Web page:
Since their founding in 1901, community colleges have consistently been overshadowed and snubbed by the nation's prestigious baccalaureate and graduate institutions, whose contemporary raison d'être is best captured by competition for the top spot in U.S. News and World Report's annual rankings.
Although community colleges have long provided an accessible gateway to upward mobility for millions of Americans excluded from "traditional" higher education by high costs and competitive admissions practices, their legitimacy has often been questioned. In 1960 Burton Clark, a sociologist at the University of California, Los Angeles, proposed his "cooling out" theory, which essentially argues that community colleges function to dissipate student ambitions and reproduce existing social class divisions. Much of the critical analysis that followed, such as L. Steven Zwerling's in his 1976 book, Second Best: The Crisis of the Community College, and Steven Brint and Jerome Karabel's in their 1989 book, The Diverted Dream: Community College and the Promise of Educational Opportunity in America, 1900-1985, asserted that community colleges had moved away from a baccalaureate-oriented liberal arts curricula toward vocational programs that channel students into low-wage, dead-end jobs.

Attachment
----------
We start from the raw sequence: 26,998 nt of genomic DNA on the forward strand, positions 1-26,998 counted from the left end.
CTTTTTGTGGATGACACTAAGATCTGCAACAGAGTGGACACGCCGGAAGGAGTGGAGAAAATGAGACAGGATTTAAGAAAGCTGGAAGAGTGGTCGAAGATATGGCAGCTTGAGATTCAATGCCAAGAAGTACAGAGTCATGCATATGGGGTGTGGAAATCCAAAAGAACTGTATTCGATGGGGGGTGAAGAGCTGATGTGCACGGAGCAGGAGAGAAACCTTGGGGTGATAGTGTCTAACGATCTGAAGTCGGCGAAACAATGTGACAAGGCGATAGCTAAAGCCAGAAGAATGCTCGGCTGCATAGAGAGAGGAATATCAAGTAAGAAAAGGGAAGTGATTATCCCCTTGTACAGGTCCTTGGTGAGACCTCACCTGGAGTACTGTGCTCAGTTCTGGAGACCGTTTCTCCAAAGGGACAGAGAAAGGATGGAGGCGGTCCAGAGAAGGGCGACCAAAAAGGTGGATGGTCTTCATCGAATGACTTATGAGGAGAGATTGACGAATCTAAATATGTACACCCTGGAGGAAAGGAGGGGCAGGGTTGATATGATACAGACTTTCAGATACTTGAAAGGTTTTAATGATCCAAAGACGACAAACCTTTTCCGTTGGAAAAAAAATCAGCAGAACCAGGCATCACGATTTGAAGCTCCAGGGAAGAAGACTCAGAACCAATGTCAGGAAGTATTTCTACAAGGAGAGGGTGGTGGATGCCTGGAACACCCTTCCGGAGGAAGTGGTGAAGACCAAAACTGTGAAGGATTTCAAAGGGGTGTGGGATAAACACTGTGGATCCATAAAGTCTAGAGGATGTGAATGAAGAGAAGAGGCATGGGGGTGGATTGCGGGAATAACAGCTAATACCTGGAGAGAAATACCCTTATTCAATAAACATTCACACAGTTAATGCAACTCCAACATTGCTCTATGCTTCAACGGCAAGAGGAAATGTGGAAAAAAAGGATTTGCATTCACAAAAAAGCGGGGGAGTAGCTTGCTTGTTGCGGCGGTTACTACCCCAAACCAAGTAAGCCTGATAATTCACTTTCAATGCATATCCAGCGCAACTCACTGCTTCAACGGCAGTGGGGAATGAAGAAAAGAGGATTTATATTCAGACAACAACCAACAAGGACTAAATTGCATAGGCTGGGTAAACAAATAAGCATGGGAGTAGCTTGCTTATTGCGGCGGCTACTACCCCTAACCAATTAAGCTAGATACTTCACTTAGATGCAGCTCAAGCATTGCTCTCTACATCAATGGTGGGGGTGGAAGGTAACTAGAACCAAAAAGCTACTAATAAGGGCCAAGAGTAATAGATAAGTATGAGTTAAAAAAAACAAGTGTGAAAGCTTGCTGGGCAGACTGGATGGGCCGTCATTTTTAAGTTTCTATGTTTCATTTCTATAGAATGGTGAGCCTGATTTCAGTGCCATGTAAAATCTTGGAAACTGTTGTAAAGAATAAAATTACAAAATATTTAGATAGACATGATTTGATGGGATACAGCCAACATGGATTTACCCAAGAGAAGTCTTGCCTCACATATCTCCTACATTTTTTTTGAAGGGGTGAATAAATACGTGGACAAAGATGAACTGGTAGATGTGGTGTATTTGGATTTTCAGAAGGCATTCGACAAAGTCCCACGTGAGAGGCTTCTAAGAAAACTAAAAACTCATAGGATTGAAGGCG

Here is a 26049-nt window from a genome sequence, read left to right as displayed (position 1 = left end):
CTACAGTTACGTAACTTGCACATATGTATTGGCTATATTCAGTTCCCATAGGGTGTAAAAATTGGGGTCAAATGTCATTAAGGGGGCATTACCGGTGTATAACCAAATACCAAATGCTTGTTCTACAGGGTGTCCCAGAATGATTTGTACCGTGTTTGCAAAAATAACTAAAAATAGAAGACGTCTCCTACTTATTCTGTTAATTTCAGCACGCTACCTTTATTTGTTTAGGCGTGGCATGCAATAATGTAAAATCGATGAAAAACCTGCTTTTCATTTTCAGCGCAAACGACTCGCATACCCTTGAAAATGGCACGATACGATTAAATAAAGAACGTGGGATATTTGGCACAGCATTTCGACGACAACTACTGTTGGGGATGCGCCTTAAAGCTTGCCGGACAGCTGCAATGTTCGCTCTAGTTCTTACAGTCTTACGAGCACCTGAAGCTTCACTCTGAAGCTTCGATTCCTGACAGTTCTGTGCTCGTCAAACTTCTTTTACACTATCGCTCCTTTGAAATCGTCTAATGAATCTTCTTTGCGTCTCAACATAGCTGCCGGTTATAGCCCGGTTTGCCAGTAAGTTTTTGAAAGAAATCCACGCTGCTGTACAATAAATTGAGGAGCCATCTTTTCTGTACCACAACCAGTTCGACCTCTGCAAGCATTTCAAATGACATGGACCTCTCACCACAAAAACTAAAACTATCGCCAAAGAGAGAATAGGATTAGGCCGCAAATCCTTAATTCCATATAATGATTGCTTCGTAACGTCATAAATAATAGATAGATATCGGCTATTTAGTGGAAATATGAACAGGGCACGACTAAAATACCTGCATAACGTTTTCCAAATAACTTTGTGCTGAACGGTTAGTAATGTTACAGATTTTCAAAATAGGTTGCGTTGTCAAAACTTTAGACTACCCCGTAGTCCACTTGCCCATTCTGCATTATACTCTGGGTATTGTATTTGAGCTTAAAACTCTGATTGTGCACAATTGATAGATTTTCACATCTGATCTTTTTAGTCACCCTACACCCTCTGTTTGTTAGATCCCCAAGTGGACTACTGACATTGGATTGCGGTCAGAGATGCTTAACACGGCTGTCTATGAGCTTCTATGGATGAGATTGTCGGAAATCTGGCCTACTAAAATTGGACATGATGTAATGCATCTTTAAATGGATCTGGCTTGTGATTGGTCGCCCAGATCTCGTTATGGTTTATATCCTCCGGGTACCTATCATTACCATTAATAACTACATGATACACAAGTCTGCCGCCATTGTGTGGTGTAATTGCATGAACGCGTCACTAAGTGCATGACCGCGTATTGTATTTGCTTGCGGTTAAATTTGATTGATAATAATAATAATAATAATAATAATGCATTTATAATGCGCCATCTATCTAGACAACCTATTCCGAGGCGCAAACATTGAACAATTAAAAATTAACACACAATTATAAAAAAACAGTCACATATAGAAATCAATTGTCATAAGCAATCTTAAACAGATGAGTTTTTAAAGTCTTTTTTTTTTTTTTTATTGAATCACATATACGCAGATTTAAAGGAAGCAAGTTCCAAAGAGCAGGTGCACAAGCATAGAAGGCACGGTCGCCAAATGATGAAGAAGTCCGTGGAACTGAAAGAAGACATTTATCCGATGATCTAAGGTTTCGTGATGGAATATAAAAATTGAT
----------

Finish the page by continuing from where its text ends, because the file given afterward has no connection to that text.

Kevin Dougherty's 1994 analysis in The Contradictory College: The Conflicting Origins, Impacts and Futures of the Community College provides a more nuanced account, suggesting that community colleges struggle to accommodate the multiple demands of their transfer, terminal-degree, and work-force preparedness mission. Finding that students entering two-year colleges with the ambition of completing a baccalaureate degree are far less successful than those who begin a similar quest at four-year institutions, Dougherty suggests that community colleges be part of an existing university system rather than function as stand-alone institutions. The offering of associate degrees at branches of the Pennsylvania State System of Higher Education exemplifies the approach that Dougherty advocates.